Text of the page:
AU doesn’t give students adequate opportunities to explore different areas of study
Lack of commitment to liberal arts education strays from university’s mission
The “liberal arts experience” draws students to colleges and universities across the country. Small classrooms, where students know each other and professors have discussions on various subjects, is the quintessential image of what the college experience should be like for many incoming students, whether or not the school is technically labeled as a liberal arts school.
AU claims this image of a liberal arts school. On the academics section of the University’s website, it claims that “whatever major students choose, they acquire a solid foundation in the liberal arts and pursue in-depth study in their chosen fields.” The University claims that students are given the opportunity to explore different bodies of knowledge, learn new ways of thinking and get that rosy image of a liberal arts education. While AU is not considered a liberal arts school according to U.S. News and World Reports, they still claim it as part of the school’s identity. The reality, however, is that students may feel pressured to stick with a major from freshman year and never receive the time to truly explore areas of study.
“I think AU is primarily focused on career training and preparing students for whatever field they’re in,” said Andrew Klabnik, a freshman in the School of Communication. “But, for a liberal arts education, they’re teaching you how to think and be a well-rounded student.”
Under the current general education system, students who enter the University with AP, IB or dual-enrollment credit can avoid general education classes. I have experienced this personally. While I enjoy getting to avoid classes that are unrelated to my major or possibly uninteresting, I also don’t feel I have the time to explore other subjects and majors.
It can be difficult to find the time to change majors.
“I think there’s a lot of prerequisites for majors that make it difficult and specialization that cause students to need the four years,” said Kelly Phares, a graduating senior in the School of Communication.
The pressure to graduate early supersedes being exposed to other disciplines. There is a pressure to succeed, and success often means money. The earlier a student graduates, the more they save and the sooner they can get a job to pay off loans. General education classes just become a barrier to that success, instead of a time of discovery. I may want to avoid science, but I am also missing out on the opportunity to learn more and different ways of thinking. The attitude I perceive from fellow students is that these classes are not a way to experience other learning styles, but just something to check off the list.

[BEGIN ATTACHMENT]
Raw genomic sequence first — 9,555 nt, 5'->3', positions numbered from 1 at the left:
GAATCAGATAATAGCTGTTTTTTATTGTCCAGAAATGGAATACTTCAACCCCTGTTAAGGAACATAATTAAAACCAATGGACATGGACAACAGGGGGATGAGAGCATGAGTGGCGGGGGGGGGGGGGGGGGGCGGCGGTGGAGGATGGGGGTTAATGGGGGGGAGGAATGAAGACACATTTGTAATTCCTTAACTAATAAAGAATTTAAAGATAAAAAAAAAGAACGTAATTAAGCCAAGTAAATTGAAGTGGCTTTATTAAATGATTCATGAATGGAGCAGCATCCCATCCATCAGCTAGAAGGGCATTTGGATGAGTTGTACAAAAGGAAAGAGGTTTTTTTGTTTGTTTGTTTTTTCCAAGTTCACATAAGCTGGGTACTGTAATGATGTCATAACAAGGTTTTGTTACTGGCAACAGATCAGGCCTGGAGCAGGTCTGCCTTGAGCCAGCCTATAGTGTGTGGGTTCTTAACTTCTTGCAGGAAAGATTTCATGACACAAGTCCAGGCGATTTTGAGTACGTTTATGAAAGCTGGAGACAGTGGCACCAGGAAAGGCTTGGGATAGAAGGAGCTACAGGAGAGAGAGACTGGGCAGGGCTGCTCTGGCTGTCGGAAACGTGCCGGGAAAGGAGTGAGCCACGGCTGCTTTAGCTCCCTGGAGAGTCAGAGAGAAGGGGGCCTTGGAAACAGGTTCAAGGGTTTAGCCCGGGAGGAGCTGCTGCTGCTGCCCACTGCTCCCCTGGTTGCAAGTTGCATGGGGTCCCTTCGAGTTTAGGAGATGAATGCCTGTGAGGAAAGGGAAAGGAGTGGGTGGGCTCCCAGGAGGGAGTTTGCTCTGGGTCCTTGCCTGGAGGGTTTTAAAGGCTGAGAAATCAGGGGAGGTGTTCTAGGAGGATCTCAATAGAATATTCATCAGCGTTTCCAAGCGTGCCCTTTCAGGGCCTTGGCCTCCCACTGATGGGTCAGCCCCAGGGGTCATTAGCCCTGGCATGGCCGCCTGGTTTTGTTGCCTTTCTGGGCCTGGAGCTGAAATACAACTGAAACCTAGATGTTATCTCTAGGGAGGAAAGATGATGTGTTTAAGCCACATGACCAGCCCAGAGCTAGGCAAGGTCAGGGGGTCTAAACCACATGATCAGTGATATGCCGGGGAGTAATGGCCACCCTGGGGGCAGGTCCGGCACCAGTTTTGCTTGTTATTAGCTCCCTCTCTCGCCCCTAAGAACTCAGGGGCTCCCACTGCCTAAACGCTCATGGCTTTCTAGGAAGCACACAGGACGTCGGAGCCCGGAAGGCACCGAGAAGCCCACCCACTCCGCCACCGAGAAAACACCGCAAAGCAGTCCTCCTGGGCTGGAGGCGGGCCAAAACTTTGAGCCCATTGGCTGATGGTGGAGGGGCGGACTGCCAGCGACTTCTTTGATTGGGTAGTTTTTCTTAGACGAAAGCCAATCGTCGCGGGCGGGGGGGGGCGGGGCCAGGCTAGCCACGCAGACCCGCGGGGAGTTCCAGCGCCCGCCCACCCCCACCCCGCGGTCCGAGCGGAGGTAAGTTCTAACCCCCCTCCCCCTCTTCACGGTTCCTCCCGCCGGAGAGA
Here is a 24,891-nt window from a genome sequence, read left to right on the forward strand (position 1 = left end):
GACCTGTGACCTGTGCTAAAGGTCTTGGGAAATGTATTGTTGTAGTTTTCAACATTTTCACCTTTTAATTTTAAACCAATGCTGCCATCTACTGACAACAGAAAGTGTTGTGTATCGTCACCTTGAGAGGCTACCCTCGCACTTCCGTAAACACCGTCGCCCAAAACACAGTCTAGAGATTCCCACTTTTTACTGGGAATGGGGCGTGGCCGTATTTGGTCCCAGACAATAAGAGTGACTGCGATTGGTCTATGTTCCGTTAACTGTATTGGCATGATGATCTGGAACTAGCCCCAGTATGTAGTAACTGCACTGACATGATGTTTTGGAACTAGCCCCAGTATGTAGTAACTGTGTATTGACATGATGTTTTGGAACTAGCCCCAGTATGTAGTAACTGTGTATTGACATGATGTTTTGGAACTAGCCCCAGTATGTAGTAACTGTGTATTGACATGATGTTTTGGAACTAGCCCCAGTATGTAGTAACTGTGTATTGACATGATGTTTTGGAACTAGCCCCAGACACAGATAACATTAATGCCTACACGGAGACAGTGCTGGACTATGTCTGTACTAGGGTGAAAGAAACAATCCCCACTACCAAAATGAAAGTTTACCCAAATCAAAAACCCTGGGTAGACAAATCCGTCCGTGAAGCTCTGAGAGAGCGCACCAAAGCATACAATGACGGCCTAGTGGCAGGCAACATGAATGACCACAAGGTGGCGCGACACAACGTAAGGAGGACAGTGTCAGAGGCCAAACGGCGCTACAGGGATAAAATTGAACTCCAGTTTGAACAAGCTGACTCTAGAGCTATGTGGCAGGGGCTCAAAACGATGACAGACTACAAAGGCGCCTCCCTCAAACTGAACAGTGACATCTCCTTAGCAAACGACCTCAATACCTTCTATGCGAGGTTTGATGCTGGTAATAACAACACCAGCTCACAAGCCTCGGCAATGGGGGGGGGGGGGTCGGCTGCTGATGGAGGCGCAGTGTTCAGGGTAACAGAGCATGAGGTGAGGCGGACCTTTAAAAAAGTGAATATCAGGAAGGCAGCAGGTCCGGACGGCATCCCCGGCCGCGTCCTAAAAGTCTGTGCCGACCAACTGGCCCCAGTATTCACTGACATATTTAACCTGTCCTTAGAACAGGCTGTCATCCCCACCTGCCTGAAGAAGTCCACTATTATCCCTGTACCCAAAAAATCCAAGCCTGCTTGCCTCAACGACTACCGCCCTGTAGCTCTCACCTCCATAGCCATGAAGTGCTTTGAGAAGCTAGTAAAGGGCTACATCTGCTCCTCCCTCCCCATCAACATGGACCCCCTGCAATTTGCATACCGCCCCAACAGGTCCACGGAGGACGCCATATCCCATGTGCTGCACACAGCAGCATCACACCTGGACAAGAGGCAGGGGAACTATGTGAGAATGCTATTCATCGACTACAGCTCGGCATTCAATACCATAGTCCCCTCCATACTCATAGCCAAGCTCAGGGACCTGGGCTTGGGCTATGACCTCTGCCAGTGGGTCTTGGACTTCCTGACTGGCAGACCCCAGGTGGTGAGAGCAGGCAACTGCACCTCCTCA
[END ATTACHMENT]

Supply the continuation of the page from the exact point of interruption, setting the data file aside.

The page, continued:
“It seems like the mentality for a lot of gen-eds is ‘I just need to take this gen-ed,’” Klabnik said. “It’s very perfunctory.”
For Phares, the attitude towards general education classes makes sense.
“People will come in undecided, but they know there’s something they’re interested in at AU,” Phaeres said. “So, I think that’s the reason they blow off or have less of an interest in gen-eds is because they have a pretty good idea of what they want to do, even if they don’t think they do.”
Exploration is what leads people to discover not only what they enjoy, but the type of person they are. About 2,000 students at AU are majoring in international studies according to the Office of Institutional Research and Assessment. This means that about 25 percent of students are in one major at a university that offers dozens of other majors. SPA is also a popular school, with about 1,500 undergraduates. I know that these are the students AU attracts and the premier programs AU offers. However, these students still deserve the chance to explore. It can give students the opportunity to develop a sense of themselves.
What AU really needs is an attitude adjustment toward the “liberal arts education” they espouse. Encouraging students to take more electives or explore a general education area in-depth is easy enough for advisors and administrators to do.
“I think the idea is there, but the execution isn’t,” Phares said.
Instead of these classes being yet another requirement to graduate, they should be experiences with different subjects and ways of thinking.
On its website, AU states, “We reject the idea that there is any single body of knowledge that constitutes ‘what all educated people should know.’ What we care about are learning outcomes—that is, how your education helps you become who you are.”
The University’s new AU Core curriculum is a step in the right direction. It will be implemented for all students beginning with students arriving in fall 2018. Students will take general education classes over four years and develop a broad base of knowledge.
Currently, “our students experience the General Education program in wildly different ways,” Core curriculum proposal said. The new program hopes to change student attitudes toward required courses, and encourage different ways of thinking.
This new curriculum demonstrates that there is not a “single body of knowledge” needed in university education. I hope it will help incoming classes grow.
Samantha McAllister is a freshman in the School of International Service and a columnist for The Eagle.